How Technology is Fostering Unconventional Alternatives in Education
The Wall Street Journal produced an informative article on current trends in telelearning. More kids than ever before are attending school from their living rooms, bedrooms and kitchens. The result: A radical rethinking of how education works. An excerpt from the story is below:
It was nearing lunchtime on a recent Thursday, and ninth-grader Noah Schnacky of Windermere, Fla., really did not want to go to algebra. So he didn't.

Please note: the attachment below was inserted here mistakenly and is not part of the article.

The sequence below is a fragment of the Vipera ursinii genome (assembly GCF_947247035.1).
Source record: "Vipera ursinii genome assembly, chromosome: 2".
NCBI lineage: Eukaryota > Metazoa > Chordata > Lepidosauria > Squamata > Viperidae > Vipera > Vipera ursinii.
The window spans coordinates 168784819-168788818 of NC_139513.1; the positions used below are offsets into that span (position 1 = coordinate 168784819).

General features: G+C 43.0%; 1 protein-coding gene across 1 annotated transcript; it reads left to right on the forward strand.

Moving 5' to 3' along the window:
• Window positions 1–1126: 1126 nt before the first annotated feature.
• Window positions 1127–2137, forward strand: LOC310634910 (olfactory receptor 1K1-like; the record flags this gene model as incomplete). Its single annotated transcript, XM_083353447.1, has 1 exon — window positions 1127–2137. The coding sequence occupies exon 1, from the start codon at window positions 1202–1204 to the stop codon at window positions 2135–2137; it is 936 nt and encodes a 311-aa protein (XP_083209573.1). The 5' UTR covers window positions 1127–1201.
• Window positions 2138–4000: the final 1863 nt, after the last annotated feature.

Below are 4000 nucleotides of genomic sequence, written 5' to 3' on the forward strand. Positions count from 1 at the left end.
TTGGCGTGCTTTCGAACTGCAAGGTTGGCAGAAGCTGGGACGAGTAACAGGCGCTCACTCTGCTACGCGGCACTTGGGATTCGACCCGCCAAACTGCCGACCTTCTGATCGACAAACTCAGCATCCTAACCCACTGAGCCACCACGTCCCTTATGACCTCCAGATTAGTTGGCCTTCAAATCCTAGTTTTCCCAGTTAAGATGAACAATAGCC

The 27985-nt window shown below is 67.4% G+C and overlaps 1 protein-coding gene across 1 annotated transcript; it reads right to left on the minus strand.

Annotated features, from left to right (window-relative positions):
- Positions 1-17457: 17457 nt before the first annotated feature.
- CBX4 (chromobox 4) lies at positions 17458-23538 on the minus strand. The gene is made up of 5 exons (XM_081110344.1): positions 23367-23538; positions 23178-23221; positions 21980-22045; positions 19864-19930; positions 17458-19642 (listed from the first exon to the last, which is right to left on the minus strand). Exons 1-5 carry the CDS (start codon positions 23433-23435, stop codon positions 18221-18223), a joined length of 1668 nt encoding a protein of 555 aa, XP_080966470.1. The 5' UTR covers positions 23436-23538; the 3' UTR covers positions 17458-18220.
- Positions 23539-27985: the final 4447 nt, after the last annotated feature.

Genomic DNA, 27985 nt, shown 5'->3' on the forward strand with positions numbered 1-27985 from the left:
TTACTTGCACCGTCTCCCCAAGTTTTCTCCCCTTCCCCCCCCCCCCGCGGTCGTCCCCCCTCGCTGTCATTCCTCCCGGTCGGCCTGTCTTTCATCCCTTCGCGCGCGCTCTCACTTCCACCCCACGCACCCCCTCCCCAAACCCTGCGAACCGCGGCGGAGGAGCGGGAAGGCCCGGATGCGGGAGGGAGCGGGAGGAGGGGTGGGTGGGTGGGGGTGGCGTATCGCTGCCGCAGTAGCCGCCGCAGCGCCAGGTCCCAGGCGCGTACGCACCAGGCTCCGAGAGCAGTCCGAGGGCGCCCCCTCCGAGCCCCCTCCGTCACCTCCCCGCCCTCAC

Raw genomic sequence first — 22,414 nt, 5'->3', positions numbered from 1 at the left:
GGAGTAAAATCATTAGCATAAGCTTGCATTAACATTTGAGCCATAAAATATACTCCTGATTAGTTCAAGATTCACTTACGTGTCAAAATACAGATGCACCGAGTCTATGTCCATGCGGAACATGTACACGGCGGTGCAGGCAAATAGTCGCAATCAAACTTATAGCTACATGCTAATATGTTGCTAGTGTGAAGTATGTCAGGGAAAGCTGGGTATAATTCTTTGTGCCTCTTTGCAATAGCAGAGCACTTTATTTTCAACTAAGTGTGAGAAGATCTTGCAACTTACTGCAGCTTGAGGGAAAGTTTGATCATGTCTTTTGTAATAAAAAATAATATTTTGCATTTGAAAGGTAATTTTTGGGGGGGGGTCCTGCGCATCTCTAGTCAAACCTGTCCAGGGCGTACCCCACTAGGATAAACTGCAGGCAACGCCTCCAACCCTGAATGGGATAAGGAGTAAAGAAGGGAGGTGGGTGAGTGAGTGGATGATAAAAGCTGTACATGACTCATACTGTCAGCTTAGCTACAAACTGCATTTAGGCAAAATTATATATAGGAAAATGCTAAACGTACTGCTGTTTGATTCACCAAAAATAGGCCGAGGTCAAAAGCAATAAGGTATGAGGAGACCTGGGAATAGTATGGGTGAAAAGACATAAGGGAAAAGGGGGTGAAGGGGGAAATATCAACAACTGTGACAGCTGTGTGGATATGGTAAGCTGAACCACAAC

Tipping back his chair, he studied a computer screen listing the lessons he was supposed to complete that week for his public high school—a high school conducted entirely online. Noah clicked on his global-studies course. A lengthy article on resource shortages popped up. He gave it a quick scan and clicked ahead to the quiz, flipping between the article and multiple-choice questions until he got restless and wandered into the kitchen for a snack.
Noah would finish the quiz later, within the three-hour time frame that he sets aside each day for school. He also listened to most of an online lecture given by his English teacher; he could hear but not see her as she explained the concept of a protagonist to 126 ninth graders logged in from across the state. He never got to the algebra.